Why don’t we talk more about ethics?

I can feel really stupid when I realise how much I don’t know.

But at the same time, I am overwhelmed with gratitude when someone writes stylishly, compellingly, knowledgeably, about things I really ought to know.

That pretty well sums up what happened when I started reading Kenan Malik’s Quest for a Moral Compass. It was in my local library (Thanks Goldfields Library – you are wonderful), and because it is about ethics, it attracted my attention. I reckon there’s nothing more interesting and urgent at my time of life – at any time of life, really – than to try to understand what is right and good and just.

I’ve tried to read “great philosophers” books before, and have enjoyed bits of them. This, however, was the first one I read cover to cover, like a novel.

The brilliance of this book is how Malik selects, with such care and aptitude, the information that backgrounds philosophers from Socrates to Kierkegaard an on to Australia’s own Mackie (bet you haven’t heard of him!), and manages to find a way to thread his own understanding of their thinking alongside the way their thinking was itself influenced by the society in which they lived.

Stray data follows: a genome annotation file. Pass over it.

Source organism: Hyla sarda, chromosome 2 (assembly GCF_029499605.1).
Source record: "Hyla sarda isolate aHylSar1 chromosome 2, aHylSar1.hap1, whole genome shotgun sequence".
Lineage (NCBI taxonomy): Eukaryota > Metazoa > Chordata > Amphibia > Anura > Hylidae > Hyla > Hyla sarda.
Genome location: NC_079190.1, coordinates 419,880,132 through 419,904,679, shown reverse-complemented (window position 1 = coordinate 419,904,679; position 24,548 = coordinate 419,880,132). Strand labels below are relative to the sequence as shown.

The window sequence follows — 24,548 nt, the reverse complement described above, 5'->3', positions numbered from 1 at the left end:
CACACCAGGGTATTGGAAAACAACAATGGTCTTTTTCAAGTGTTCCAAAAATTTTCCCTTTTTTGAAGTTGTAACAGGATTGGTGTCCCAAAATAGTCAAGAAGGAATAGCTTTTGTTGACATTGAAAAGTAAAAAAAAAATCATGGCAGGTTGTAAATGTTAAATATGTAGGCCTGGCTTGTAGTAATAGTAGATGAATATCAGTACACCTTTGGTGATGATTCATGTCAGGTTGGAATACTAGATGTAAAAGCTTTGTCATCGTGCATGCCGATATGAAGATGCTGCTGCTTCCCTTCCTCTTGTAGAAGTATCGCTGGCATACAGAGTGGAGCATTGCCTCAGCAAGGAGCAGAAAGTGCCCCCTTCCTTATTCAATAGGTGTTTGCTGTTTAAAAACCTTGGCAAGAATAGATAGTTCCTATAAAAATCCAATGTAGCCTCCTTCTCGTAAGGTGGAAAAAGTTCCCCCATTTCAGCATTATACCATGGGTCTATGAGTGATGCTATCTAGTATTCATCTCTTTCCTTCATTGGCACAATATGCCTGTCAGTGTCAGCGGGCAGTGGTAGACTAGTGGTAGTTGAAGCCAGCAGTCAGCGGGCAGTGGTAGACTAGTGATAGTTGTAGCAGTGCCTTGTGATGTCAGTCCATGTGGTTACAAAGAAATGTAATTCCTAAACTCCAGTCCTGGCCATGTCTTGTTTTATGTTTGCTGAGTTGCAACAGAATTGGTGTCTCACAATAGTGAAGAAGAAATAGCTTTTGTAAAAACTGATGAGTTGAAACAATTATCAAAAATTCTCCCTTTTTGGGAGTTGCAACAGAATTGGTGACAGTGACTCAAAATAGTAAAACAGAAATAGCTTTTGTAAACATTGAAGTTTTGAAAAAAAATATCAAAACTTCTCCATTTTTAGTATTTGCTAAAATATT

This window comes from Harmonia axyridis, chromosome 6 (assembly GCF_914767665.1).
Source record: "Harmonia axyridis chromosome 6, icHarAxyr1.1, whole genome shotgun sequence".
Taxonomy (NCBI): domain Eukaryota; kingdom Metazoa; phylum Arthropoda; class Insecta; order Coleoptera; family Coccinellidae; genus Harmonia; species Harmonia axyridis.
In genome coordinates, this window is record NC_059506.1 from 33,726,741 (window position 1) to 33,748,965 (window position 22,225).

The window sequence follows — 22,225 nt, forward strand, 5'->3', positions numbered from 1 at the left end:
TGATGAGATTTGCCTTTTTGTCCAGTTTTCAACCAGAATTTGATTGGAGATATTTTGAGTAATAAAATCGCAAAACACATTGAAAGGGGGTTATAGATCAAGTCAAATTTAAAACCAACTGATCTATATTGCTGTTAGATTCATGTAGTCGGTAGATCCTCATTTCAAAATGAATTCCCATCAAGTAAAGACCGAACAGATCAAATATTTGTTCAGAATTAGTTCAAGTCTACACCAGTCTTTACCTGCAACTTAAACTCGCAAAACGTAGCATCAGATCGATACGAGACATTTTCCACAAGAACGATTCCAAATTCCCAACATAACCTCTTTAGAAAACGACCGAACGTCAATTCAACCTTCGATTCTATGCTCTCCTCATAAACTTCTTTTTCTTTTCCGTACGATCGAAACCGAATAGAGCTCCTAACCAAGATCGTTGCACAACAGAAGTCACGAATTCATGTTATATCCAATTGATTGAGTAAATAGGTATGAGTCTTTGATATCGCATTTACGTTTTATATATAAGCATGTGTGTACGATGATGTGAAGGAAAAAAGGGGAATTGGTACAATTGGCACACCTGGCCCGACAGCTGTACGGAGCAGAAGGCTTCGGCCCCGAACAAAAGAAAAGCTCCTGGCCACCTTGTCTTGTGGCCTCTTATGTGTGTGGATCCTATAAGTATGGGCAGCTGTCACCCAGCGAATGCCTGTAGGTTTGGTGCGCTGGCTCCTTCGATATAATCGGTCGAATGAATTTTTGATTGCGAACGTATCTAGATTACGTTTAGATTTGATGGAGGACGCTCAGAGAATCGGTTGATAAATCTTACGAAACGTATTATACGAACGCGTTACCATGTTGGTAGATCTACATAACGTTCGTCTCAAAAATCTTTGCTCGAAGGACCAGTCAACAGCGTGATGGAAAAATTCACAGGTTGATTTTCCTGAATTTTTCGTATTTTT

I have trouble retaining dates and definitions: I’m not that kind of reader or thinker. But I came away from Quest for a Moral Compass feeling as though I’d been given a gift, a way of thinking that doesn’t just depend on opinion, but shores up methods with clarity.

If you hanker after philosophy but find it dull; if you love elegant writing that situates you in the flow of history without drowning you; if you ever wondered why Marx has been so contentious – here is the book for you.

I wish I’d been given this kind of reading when I was at school, or even university. Ethics in the classroom… yes please.

And how fortunate am I that I can follow up my excitement by inviting Kenan Malik to Australia and to the Bendigo Writers Festival.

Fortunate indeed.

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